|Is the Irish Nation Dying?
|by D. P Moran|
"We are a great race,"
said a priest to me the first day I arrived in
The resident native of a country is, perhaps, too familiar with everything to see anything. The foreigner is always prejudiced; everything that differs from his view is, so far, bad, for we know that each country would like to rule the destinies of the world for the greater good of the human race. I suggest that the native who has lived for years among a different people is usually the best equipped for the role of observer and critic.
I have no desire to add to the existing definitions of that which we call a nation. But if we regard countries as several collections of human energies, then one is differentiated from another by certain general characteristics affecting the manner in which these energies are put forth. A characteristic way of expressing thought, a distinct language, is usually the most prominent mark of a nation. Then there will be found a native colour in arts, industries, literature, social habits, points of view, music, amusements, and so on, throughout all phases of human activity.
It is scarcely necessary to point
out that of the things which go to the making of nation, some, such as art,
practically do not exist in
The condition of a country might
appear quite hopeless at the first glance, but if there were a real and virile
national spirit left in it it would be too soon to say that the nation was dying. That reflection brings us to the
question: Is there such a national spirit in
One can never dare to find fault
with one’s countrymen but he will instantly [be] told that there are historical
causes which explain all our defects. We are ever laying contribution on poor
history to explain away our shortcomings. Was it not Fergus O’Connor, of
Chartist fame, something of a giant in physique, who told a gaping English mob
that only for famines every Irishman would be as fine a specimen as he? And you
will meet men every day who will ask you how in the world could Ireland be
prosperous considering that England stole our woollen industry from us some
hundreds of years ago. Heaven knows we have overdone that sort of nonsense.
Those who don’t see eye to eye with the “national” politicians are held up as
the enemies of their race – a state of public feeling which is responsible, I
think, for the regrettable fact that in
Still, it were well to look at things as they are, apart from our boasting, our invincible spirit – of which we talk so much – and our ’98 processions. There are after all no penal laws now, and we are getting little bits of freedom by degrees. Of course it is true that we cannot make our laws yet. That is a fact which we never forget, and, when we are playing at excuses, it is our trump card. There is an old saying about the making of a country’s ballads, the significance of which it would appear we have never rightly appreciated. Everything is to come straight when we can make those precious laws; in the meantime it would be futile to do anything. In other words, all the national life is to be left to bleed out of us, until we come by our right to make laws from the corpse.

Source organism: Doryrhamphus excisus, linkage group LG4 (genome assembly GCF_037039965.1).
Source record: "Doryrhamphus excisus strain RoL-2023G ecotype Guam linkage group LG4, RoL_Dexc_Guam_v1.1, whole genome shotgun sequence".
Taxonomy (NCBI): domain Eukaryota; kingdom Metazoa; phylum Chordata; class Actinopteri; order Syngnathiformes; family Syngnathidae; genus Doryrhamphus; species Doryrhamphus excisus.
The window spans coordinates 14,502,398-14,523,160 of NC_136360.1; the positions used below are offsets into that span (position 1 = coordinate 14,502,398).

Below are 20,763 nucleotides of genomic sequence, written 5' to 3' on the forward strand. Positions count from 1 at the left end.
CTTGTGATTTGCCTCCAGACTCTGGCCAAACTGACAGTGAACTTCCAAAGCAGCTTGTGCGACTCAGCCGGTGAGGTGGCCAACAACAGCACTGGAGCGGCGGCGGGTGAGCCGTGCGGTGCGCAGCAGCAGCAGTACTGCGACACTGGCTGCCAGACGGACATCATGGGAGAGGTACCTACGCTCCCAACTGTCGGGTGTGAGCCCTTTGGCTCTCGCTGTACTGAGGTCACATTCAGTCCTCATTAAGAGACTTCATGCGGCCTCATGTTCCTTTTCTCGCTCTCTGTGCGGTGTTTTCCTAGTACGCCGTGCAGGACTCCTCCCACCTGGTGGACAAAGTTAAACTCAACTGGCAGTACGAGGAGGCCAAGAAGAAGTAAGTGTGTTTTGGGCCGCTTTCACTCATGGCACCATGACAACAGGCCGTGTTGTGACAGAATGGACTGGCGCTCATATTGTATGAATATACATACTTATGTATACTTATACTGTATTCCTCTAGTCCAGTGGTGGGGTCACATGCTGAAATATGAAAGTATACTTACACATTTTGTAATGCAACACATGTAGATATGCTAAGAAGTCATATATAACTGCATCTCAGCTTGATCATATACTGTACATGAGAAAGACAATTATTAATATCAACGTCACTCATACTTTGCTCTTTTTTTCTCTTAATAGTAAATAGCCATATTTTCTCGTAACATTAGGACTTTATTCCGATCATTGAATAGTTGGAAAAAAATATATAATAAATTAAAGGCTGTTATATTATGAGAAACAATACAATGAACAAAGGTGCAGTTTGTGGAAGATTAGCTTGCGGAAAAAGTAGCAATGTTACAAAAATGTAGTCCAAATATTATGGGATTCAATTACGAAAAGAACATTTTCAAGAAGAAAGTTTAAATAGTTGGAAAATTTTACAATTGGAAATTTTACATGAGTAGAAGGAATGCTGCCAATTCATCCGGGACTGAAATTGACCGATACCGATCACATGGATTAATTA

Throughout my visit a few
unwelcome questions would keep troubling me for an answer. Has the relief, such
as it is, come too late? Have we been crushed so thoroughly that we are unable
to rise now that the weight has been somewhat lightened? I look in vain for
that fiery hate of subjection we hear so much of from the political platforms.
The tendencies of the people, at
the present time are not altogether inspiring. The ignorant peasants are the
most interesting portion of the population. In them are yet to be seen,
undeveloped and clouded perhaps, the marks of the Gaelic race. An impassable
gulf separates them from any type to be met with in
If you go into a Kerry town in
the centre of an Irish-speaking district at the fall of the day, you will
probably meet the bank clerk in his knickers and brown boots stroking his
moustachios with one hand and petting his dog with the other. He, of course, is
above the interests of the common folk. He is not a bad looking specimen of a
man, all the same, and he is a Gael if his name is any indication. The type
will stand for thousands who are not in banks. A great world of interest and
romance surrounds him. Not a stone nor a stream in the neighbourhood but has
its history. Most of the interest is, however, inseparable from a knowledge of
the Irish language, and of course he knows nothing so common as that; even if
he did he would deny it. He might learn much about his country in the English
tongue if he cared to, but he prefers to read Tit Bits, and discover how many times one issue if stretched out
would go round the world and that sort of thing. He is a man of culture amongst
the native savages. He may know an Irish phrase which he will hurl now and
again at the head of the servant-maid and laugh consumedly at the brilliant
joke. But where are the distinctive marks of nationality about this man?
Further up the street you will probably meet a
young fellow who considers himself very clever, and who is credited, in